Quick exit

Join the Gidget Collective - BECOME A MONTHLY DONOR

Jami's Story
No items found.

My journey into motherhood was not what I had imagined. I come from a family of strong-willed women, and my diagnosis of PNDA certainly took me by surprise.

Lily came into the world after a long labor which ended in an emergency cesarean. Our Obstetrician couldn’t find a cause for distress as everything looked healthy once she came out.

I had requested my placenta be kept for burial and unfortunately, it was accidentally thrown in the bin. I felt disrespected but had Lily on my chest so quickly put it to the back of my mind. Placenta burial is common practice in my (Aboriginal) culture. It connects us to Mother Earth, and then later connects us to our Ancestors.

When I left the hospital, things spiraled quickly. I was crying every day. Lily wouldn’t sleep, my entire body was burning in pain every day, Lily screamed most days and I felt lonely. The baby blues didn’t leave.

Breastfeeding was difficult, we saw a lactation consultant, GP, and child and family health nurses, but in the end I gave up. I’m thankful I tried everything. Formula was the best decision and I remember the night we got our first tin.

I was in hysterics and mum called. She said J she’s either in pain from the reflux, tired or hungry. Let’s rule out hungry. I didn’t have it in me to keep trying the breast. I had been doing it all day and was in pain.

Mum said you live in Sydney and Coles is open till late. I’ll do research on what formula Coles have and let’s go from there, they close at midnight.
It’s 10pm, and Lily is still unsettled. I strapped Lily into the carrier and my partner and I walked up to Coles. We go to the baby aisle and both feel daunted. Mum calls and we decide which formula and bottle to buy together.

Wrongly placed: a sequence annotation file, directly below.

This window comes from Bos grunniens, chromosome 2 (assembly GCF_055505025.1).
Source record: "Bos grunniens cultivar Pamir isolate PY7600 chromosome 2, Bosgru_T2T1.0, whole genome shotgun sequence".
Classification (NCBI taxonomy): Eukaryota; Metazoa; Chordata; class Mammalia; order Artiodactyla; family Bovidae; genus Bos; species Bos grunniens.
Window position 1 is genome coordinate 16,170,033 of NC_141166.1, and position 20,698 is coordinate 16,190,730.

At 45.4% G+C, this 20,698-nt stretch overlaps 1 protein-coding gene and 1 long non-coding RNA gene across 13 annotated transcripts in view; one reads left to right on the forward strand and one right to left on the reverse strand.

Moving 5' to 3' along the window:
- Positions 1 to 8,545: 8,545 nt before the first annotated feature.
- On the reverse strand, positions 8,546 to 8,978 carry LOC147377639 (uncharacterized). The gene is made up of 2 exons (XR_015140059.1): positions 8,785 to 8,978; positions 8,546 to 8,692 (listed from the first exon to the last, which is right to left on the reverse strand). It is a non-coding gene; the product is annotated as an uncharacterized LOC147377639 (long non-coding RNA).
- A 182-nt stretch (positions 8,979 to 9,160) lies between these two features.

We get home, and have no idea how to sterilize a bottle or how much to make up for Lily. Eventually, we made up 60mls and she absolutely smashed it then slept for almost the entire night. She was hungry. I was starving her. The guilt came flooding back again. I couldn’t birth her vaginally, I couldn’t feed her, I couldn’t get her to sleep, what’s next?

I was experiencing intrusive thoughts every day. When I would walk with Lily along the beautiful bush tracks I would start panicking thinking red bellies would attack me. What if a snake chased me, I imagined running, tripping over, and dying (from the snake bite) and no one would know where we were or hear Lily crying on my chest in the carrier.

On other days, I would be driving and start thinking that I would crash the car down a hill into a brick wall. The thoughts got worse and I would start picturing blood, broken bones, and screams from Lily.

These things sound crazy but the thoughts and images were so clear in my mind, it was terrifying and eventually made me too scared to go bushwalking.

Every day I’d wake up and feel like my brain was covered in clouds, I couldn’t think properly. My body felt heavy, I was sad about everything, I felt horrible, lonely, and not myself. I missed my old life so badly. Depression felt like a deep hole I couldn’t get myself out of.